Around The Home

This stunning desk is made from part of an Albatross flying boat

This stunning desk is made fro...
This beautiful desk is made from the elevator of a Grumman HU-16 Albatross
This beautiful desk is made from the elevator of a Grumman HU-16 Albatross
View 9 Images
This beautiful desk is made from the elevator of a Grumman HU-16 Albatross
1/9
This beautiful desk is made from the elevator of a Grumman HU-16 Albatross
Obviously we're nuts about the powder-coated orange
2/9
Obviously we're nuts about the powder-coated orange
This beautiful desk is made from the elevator of a Grumman HU-16 Albatross
3/9
This beautiful desk is made from the elevator of a Grumman HU-16 Albatross
The aluminum legs are fabricated
4/9
The aluminum legs are fabricated
MotoArt's Boeing 747 Jumbo Jet Conference Table
5/9
MotoArt's Boeing 747 Jumbo Jet Conference Table
MotoArt's DC-9 Wing Desk
6/9
MotoArt's DC-9 Wing Desk
MotoArt's G-2 Gulstream Desk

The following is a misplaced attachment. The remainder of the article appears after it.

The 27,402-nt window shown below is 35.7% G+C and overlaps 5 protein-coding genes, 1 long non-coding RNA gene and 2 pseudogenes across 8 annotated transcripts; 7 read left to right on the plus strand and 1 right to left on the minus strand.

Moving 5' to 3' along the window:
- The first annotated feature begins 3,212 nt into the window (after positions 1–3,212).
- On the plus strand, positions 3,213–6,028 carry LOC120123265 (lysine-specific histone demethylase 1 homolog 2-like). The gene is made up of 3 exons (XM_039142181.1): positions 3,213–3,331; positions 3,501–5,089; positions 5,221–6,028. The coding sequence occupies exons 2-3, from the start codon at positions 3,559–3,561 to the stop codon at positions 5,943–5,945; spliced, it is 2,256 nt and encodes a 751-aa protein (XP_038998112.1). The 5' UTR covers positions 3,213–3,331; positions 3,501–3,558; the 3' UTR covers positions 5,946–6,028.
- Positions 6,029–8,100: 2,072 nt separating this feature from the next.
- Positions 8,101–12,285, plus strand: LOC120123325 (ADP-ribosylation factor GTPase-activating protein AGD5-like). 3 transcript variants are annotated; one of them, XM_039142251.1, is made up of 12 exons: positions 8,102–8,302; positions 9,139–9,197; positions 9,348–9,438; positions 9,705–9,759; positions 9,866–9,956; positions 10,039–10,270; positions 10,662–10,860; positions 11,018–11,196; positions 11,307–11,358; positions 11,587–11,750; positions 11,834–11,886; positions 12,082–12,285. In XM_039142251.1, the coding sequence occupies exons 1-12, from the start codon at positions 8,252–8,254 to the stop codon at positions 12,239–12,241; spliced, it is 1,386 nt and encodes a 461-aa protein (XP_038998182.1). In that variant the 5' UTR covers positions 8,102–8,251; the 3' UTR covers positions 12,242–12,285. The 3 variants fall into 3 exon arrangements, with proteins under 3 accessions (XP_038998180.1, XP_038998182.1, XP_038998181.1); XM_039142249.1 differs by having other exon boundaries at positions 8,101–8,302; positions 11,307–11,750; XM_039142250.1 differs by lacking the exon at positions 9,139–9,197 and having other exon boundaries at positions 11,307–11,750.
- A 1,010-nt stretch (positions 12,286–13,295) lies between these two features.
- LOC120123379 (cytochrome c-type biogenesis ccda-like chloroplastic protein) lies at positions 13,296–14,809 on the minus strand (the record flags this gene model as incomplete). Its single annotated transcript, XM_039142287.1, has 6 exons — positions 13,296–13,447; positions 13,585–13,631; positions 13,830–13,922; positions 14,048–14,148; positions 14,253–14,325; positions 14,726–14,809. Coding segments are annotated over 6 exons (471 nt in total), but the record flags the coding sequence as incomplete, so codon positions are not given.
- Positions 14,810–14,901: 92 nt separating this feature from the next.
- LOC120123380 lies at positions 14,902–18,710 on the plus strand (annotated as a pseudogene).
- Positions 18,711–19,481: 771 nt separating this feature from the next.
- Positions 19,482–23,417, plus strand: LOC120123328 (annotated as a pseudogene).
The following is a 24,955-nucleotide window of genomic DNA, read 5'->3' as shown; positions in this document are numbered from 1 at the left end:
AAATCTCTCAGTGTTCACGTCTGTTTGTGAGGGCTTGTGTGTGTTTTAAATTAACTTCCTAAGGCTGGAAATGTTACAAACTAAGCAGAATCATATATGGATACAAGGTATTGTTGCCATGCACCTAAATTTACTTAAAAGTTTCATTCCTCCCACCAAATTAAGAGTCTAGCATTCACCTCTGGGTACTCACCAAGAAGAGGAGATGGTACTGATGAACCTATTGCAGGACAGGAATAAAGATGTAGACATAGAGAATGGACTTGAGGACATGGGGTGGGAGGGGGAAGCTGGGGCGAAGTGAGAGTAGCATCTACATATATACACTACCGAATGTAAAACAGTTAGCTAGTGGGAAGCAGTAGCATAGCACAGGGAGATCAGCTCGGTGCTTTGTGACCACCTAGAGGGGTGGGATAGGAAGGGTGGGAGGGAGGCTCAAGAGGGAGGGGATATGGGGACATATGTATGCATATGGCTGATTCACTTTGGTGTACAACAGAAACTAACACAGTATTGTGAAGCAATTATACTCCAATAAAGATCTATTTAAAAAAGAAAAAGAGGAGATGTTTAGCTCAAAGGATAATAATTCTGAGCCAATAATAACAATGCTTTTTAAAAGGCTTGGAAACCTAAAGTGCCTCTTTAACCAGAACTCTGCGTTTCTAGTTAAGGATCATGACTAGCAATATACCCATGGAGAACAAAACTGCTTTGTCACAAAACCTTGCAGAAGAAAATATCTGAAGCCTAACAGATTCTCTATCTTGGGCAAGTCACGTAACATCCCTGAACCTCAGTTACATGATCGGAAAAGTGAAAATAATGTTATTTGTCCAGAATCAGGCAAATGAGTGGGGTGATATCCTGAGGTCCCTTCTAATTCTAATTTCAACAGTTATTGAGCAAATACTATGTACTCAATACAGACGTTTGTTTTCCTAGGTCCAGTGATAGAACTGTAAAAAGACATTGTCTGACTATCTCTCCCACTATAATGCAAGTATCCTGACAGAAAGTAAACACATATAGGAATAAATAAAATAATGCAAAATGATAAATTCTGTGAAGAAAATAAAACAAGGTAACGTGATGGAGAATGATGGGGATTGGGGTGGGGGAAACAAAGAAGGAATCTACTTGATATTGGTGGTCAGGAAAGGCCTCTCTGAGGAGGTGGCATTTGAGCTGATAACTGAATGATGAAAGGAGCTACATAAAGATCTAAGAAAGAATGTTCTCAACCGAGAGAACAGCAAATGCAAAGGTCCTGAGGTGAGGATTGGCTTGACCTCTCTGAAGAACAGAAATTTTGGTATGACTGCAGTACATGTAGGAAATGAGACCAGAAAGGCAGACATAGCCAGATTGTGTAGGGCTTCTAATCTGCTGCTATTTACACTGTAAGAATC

7/9
MotoArt's G-2 Gulstream Desk
MotoArt's Aleron Coffee Table
8/9
MotoArt's Aleron Coffee Table
MotoArt's KC-97 Landing Gear Door
9/9
MotoArt's KC-97 Landing Gear Door
View gallery - 9 images

Gizmag is no stranger to MotoArt's work, upcycling bits of old airplanes into showboating corporate furniture, but this beautiful desk made from the elevator of a Grumman HU-16 Albatross is something else. Obviously, we're nuts about the powder-coated orange.

The custom-made desk features a top of tempered glass, engineered to fit snugly with the elevator's contours.

Elevators are the surfaces at the rear of a plane that control pitch. MotoArt seems particular pleased with the shine it's buffed up on the trim tab – the adjustable surface on the trailing edge of the elevator. The desk's aluminum legs are fabricated.

The Grumman HU-16 Albatross was a large amphibious flying boat produced between 1949 and 1961 and was flown by the US Air Force, Navy and Coast Guard and other military forces around the world.

The desks can be built from 6 feet (1.8 m) up to 13 feet (4 m) in length. MotoArt describes the piece as "very limited" – so if you want to order one, don't hang about. Only 466 Albatross were built – that's 932 elevators. We have a slight suspicion that MotoArt doesn't have access to all of them...

You can take a look at some of MotoArt's other recent work in the gallery.

Source: MotoArt via @RowlandWhite

View gallery - 9 images
2 comments
Tom Lee Mullins
They have a lot of cool things.
martinkopplow
If they only would't use their dead ugly legs on all the stuff. The legs aesthetics cleary fall behind compared to the engineering beauty of the airframe parts.